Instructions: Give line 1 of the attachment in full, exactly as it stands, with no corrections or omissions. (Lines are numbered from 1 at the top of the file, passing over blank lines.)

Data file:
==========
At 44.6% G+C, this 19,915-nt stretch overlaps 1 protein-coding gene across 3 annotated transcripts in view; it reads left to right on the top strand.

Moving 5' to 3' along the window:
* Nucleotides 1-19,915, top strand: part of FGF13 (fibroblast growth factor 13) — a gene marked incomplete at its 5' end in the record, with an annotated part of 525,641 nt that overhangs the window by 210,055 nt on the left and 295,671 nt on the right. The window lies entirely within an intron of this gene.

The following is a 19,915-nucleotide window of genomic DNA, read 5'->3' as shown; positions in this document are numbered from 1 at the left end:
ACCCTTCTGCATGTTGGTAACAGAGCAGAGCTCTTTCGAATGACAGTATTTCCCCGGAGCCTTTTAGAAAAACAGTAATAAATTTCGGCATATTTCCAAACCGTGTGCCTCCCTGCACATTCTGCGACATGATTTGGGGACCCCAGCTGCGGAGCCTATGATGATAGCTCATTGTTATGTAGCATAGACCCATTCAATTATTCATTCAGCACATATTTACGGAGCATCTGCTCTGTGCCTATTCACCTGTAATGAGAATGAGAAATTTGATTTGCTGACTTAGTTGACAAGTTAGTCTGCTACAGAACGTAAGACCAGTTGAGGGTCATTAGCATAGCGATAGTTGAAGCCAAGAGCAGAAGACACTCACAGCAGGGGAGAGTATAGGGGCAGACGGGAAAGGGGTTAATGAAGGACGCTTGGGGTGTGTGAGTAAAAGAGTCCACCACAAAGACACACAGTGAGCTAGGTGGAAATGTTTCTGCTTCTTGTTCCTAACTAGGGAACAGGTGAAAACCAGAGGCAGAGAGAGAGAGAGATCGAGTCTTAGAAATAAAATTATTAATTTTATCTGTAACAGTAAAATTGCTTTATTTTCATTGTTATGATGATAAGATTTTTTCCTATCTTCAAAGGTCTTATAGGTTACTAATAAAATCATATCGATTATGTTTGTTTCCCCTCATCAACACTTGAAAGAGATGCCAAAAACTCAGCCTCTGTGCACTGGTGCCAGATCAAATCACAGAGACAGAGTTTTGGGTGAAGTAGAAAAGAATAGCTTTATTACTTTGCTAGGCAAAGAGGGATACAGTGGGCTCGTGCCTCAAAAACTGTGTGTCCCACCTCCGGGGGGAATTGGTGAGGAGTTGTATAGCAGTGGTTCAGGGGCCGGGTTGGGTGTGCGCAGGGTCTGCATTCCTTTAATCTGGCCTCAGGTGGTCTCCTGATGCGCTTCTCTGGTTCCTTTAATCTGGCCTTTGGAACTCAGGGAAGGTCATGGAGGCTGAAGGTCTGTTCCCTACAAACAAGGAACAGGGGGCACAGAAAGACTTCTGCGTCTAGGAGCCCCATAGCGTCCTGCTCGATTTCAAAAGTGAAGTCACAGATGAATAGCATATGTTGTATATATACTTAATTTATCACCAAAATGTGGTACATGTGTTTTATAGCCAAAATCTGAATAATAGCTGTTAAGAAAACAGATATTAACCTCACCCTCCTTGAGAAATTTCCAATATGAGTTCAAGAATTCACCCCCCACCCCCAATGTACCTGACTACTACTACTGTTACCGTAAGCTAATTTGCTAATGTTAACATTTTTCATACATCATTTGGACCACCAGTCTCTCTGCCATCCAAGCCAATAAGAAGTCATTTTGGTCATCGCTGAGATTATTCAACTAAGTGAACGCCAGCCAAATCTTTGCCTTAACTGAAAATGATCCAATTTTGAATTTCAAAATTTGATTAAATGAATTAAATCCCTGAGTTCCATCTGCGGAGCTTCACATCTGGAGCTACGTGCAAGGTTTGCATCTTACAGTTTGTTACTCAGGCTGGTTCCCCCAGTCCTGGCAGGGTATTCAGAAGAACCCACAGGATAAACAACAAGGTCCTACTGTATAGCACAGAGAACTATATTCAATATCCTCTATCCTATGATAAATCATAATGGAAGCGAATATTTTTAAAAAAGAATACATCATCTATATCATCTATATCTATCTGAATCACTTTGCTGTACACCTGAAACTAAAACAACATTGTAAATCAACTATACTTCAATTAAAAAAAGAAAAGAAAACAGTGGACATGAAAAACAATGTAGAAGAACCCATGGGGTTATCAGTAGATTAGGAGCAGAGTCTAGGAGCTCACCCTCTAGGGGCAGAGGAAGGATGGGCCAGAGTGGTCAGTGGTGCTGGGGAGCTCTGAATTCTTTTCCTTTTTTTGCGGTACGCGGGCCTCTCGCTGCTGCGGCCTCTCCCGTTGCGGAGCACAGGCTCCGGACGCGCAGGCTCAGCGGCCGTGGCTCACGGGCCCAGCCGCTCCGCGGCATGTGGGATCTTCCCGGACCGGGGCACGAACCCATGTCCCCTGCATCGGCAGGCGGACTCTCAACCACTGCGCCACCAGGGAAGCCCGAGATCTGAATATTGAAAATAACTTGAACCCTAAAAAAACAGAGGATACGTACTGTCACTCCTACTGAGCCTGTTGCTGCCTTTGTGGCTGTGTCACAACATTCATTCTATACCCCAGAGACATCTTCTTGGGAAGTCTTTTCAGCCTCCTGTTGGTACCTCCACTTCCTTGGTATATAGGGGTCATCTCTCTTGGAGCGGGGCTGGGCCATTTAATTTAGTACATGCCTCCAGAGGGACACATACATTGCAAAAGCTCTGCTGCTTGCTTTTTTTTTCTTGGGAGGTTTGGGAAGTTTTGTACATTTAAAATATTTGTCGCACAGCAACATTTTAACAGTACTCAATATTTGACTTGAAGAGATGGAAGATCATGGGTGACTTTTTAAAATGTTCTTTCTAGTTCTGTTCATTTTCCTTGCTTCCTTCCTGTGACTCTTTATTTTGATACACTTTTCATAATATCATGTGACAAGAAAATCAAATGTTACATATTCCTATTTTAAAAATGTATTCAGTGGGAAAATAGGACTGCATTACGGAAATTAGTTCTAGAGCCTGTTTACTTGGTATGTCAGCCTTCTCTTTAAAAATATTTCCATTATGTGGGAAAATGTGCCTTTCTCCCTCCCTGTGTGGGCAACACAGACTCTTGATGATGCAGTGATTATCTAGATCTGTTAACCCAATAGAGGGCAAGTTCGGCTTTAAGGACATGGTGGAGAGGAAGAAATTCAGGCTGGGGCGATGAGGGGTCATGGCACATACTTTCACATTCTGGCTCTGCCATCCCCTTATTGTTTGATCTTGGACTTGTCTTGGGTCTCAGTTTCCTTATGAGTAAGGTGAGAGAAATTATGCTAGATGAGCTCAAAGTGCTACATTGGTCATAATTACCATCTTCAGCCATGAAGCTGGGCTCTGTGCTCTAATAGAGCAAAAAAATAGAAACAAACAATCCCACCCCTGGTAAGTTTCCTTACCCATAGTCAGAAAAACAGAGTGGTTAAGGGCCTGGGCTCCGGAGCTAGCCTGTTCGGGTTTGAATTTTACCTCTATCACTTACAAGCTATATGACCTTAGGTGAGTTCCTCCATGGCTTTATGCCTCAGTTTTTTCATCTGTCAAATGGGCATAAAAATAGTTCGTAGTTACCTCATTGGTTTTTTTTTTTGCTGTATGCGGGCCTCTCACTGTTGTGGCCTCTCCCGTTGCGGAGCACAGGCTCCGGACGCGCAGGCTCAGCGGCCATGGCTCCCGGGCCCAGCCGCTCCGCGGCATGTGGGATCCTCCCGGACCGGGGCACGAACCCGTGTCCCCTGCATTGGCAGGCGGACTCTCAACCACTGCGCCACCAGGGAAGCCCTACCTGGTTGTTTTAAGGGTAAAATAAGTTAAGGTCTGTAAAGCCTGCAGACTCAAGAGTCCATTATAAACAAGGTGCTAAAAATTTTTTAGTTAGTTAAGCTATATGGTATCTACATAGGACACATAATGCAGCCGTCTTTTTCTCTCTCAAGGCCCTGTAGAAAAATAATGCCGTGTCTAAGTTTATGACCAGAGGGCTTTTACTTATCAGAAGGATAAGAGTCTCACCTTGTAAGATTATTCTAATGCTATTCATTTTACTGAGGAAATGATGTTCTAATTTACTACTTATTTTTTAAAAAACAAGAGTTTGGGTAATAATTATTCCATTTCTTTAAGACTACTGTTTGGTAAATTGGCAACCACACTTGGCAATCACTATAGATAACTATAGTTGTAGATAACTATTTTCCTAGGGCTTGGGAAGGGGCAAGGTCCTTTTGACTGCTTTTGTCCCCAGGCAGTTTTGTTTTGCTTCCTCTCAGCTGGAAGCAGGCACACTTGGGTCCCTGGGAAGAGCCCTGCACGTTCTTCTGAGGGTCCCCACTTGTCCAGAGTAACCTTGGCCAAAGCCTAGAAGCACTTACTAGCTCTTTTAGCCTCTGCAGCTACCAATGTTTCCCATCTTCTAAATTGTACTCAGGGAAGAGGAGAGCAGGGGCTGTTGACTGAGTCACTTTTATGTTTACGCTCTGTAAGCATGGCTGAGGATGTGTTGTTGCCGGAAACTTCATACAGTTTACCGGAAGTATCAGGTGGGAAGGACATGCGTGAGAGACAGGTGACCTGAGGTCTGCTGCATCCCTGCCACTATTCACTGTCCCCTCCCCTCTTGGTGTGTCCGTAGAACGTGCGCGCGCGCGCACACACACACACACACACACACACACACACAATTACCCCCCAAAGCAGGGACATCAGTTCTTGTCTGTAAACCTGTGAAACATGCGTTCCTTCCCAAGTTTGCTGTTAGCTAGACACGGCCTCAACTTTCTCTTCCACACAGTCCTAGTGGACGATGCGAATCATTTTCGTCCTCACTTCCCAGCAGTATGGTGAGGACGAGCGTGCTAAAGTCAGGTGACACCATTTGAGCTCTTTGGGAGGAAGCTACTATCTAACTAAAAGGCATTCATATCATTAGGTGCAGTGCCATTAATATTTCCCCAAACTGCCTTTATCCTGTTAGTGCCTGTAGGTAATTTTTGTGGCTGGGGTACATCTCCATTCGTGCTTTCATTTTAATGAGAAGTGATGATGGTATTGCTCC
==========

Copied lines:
At 44.6% G+C, this 19,915-nt stretch overlaps 1 protein-coding gene across 3 annotated transcripts in view; it reads left to right on the top strand.